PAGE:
After the tragic defeat of the Romans at Cannae in 216 BCE Rome was so deprived of recruits that there were even enlisted slaves to the army. They were called voluntarii or volones.
In a situation when Rome was beginning to be short of free-born men capable of fighting, the Romans had no other choice. Apparently, 8.000 young slaves formed a separate unit. They received weapons (from public expenses), and in exchange for service they were promised freedom.
Consul in 215 BCE – Tiberius Gracchus (grandfather of the famous Gracchi brothers) – took command of the army of slaves. Gracchus apparently showed great gentleness for slaves who tried to use the situation to escape. After one of the victorious battles, he liberated some of the slaves in his legion, who nevertheless remained with him. Thanks to his attitude, he earned the respect of soldiers.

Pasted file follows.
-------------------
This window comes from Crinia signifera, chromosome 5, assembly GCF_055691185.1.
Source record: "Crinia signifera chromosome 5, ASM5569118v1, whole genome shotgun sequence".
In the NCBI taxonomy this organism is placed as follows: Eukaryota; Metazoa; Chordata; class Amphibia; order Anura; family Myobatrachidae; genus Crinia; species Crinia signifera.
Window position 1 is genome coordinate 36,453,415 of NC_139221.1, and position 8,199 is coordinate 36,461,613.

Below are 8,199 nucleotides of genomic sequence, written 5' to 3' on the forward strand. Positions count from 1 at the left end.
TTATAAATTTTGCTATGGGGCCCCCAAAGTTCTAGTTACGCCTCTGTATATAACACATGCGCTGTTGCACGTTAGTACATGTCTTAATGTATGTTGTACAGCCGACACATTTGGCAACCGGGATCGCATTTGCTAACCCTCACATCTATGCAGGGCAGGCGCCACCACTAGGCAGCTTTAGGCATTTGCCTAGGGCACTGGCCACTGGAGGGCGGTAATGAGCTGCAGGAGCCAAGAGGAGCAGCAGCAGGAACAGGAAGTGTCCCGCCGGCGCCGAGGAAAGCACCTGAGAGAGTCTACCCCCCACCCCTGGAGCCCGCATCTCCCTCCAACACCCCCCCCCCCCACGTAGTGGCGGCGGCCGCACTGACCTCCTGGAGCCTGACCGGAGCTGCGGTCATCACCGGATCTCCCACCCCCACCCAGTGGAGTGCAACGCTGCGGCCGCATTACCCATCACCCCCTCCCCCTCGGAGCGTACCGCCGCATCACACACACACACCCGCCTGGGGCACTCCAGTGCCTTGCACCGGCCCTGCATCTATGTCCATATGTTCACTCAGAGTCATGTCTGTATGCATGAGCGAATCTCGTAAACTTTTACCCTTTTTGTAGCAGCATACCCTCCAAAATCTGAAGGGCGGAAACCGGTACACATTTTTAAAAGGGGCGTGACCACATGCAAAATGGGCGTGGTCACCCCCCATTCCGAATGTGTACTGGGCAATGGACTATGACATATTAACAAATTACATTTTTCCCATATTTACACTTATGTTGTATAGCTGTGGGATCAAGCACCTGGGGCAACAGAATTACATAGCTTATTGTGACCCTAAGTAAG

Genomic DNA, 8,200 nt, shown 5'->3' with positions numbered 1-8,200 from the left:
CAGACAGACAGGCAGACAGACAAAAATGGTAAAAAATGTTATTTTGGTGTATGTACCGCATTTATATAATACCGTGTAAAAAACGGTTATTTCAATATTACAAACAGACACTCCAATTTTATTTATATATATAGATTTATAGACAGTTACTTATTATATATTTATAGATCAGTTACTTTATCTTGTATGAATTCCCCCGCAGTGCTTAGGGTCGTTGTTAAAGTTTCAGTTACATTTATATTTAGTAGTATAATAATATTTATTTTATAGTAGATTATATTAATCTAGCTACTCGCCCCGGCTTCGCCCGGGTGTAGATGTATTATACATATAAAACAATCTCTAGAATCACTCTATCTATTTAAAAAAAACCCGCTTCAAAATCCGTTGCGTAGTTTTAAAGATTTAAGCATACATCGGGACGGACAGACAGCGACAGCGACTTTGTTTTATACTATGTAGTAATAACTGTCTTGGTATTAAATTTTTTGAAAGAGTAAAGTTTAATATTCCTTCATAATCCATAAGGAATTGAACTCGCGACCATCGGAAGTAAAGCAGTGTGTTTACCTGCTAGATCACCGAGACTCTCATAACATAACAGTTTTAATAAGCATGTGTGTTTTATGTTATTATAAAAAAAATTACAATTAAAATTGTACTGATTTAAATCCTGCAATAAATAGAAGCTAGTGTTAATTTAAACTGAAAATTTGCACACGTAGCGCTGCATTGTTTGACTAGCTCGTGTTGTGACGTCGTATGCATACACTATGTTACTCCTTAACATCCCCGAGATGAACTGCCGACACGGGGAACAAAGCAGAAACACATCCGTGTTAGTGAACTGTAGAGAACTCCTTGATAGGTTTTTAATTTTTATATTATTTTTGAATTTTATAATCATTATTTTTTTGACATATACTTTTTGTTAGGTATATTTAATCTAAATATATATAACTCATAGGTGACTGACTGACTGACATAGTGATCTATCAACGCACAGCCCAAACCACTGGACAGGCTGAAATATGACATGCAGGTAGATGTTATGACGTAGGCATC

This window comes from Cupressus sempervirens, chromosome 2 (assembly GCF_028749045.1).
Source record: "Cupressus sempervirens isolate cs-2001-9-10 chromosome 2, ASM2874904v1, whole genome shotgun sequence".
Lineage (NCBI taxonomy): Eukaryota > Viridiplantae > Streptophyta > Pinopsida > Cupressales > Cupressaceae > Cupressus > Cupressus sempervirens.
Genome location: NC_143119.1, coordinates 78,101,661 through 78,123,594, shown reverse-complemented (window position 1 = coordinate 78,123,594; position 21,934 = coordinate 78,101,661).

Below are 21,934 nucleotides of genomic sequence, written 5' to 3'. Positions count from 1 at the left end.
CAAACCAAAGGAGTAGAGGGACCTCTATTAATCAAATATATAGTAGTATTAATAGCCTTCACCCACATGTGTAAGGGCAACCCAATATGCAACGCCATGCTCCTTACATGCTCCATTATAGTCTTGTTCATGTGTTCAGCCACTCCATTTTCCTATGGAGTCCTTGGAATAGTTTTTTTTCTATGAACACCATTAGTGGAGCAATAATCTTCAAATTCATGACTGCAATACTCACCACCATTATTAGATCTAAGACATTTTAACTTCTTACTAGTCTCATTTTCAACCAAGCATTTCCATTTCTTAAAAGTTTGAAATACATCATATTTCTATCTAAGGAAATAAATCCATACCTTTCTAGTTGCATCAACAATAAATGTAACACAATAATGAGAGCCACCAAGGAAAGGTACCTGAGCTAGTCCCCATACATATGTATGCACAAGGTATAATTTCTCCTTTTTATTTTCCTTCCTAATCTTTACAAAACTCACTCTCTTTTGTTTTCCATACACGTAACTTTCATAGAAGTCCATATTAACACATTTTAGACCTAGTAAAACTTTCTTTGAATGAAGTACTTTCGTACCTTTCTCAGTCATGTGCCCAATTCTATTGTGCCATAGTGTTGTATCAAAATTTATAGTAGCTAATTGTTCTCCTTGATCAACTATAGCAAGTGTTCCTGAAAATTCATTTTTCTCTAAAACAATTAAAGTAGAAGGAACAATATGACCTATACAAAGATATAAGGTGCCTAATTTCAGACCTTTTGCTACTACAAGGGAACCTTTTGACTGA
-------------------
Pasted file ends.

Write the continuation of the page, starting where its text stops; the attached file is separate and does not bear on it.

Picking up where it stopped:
In 214 BEC Gracchus became a proconsul and still commanded a legion of slaves and a regular army. During this time, he fought in central and southern Italy with Hannibal’s troops.
Finally in 213 BCE he became consul again and in 212 BCE died in Lucania during a bath. The commander was to die by deception, but Hannibal arranged for him a proper funeral and returned his ashes to Rome. However, we do not know further fate of slaves in the Roman army.